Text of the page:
In a speech he delivered in Honolulu, Elder Cowley said he hoped “to see the day when my Maori people down there in New Zealand will have a little village there at Laie with a beautiful carved house . . . the Tongans will have a village, too, and the Tahitians and Samoans and all those islanders of the sea.” And in 1962, President McKay authorized the construction of the Polynesian Cultural Center with three goals in mind: preserve and share the cultures of Polynesia, provide financial assistance and employment to students at the Church College of Hawaii, and demonstrate a spirit of love and service to uplift all who visit the Center.

Defying the Odds

When the PCC opened its doors on October 12, 1963, the local media were pessimistic. “Headlines said that it was destined to be bankrupt in three years,” recalls Lester Moore, former president of the PCC. “They said no one would drive 1.5 hours from Waikiki to watch amateur students perform. At that time, there were only about 100,000 people visiting the islands each year, and no one traveled to the North Shore [where the PCC is located].” And the idea of creating a theme park so students could work part-time and attend college full-time, with the PCC paying the difference, didn’t make sense.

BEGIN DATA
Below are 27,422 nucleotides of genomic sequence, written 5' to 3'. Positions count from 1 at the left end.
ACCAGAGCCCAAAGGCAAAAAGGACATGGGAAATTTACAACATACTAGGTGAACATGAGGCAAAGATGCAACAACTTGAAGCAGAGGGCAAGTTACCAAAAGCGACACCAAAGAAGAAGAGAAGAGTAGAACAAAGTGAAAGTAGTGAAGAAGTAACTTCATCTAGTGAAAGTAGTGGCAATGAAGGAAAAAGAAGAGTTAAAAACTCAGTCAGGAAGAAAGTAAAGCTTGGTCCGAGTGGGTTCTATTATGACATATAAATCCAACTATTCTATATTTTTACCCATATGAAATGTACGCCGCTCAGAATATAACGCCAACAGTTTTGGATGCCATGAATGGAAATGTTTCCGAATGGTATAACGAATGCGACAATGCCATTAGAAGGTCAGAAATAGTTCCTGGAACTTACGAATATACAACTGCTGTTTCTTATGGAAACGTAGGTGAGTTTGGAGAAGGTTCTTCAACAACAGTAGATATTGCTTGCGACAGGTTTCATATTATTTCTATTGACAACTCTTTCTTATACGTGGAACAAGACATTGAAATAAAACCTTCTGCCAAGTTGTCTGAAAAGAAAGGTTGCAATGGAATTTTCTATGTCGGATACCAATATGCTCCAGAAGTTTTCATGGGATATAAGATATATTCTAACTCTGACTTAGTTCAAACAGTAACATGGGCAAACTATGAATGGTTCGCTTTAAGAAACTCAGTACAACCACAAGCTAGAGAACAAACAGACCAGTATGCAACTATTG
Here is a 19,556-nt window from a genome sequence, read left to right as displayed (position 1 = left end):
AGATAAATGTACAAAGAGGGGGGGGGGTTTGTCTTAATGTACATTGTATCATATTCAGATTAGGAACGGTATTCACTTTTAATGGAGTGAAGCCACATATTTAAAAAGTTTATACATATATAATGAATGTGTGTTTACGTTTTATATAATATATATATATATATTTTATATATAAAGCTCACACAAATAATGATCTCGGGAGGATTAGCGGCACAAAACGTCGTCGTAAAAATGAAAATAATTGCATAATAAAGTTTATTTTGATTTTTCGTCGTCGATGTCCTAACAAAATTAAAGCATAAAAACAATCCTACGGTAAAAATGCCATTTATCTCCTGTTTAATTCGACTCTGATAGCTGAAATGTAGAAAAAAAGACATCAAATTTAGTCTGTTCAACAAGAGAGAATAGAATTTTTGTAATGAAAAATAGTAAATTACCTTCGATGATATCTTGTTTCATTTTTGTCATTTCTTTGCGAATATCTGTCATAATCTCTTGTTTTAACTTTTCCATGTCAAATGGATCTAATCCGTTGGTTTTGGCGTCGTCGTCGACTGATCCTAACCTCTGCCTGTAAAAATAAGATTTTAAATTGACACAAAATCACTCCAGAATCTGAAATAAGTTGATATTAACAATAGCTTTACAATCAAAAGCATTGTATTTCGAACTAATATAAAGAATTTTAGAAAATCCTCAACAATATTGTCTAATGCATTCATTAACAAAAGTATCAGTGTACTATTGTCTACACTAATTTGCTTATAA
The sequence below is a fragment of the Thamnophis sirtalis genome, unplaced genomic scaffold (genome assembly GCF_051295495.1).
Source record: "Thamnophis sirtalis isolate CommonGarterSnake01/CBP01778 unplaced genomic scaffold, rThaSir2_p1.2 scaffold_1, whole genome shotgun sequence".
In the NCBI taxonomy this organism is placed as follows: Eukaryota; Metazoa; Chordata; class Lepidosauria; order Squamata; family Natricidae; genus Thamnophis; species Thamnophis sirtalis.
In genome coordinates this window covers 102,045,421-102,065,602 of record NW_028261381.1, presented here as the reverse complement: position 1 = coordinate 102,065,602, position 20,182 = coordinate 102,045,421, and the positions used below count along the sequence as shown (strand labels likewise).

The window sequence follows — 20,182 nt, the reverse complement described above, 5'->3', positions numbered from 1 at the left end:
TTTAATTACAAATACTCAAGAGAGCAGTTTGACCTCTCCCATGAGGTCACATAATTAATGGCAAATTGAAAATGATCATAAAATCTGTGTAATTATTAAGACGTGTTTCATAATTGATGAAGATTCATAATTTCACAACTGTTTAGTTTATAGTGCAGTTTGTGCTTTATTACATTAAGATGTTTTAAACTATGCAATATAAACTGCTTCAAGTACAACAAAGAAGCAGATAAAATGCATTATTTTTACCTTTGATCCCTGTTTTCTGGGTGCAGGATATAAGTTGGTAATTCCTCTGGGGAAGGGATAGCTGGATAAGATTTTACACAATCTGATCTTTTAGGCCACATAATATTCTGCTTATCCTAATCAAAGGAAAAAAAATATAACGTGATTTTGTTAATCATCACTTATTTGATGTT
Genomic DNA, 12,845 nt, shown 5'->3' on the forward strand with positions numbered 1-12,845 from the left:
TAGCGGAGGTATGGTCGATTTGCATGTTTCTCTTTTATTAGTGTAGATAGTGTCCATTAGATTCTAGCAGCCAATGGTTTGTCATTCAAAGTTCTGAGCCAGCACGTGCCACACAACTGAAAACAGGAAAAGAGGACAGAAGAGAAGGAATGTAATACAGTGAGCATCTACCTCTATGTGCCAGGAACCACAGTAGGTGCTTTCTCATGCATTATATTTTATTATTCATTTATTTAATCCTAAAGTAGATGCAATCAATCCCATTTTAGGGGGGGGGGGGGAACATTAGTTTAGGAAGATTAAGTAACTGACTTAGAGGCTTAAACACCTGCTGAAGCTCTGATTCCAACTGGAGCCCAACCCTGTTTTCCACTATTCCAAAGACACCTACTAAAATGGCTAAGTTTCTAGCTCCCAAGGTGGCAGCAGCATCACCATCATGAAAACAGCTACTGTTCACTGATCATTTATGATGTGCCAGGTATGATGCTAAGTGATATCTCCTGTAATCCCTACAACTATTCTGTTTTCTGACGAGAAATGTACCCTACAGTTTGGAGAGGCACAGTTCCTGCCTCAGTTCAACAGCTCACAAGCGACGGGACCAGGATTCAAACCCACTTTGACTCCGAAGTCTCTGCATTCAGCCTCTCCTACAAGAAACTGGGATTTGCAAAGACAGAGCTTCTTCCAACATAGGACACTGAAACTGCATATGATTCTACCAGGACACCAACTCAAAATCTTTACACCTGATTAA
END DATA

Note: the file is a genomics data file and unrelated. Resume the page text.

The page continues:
“I don’t know any program on the planet that does this,” says Moore. “How in the world could it financially survive? Isn’t it amazing the Lord would build the PCC in the middle of the Pacific on a little island, farthest from any landmass in the world, and it would become a worldwide destination? It’s absolutely remarkable.”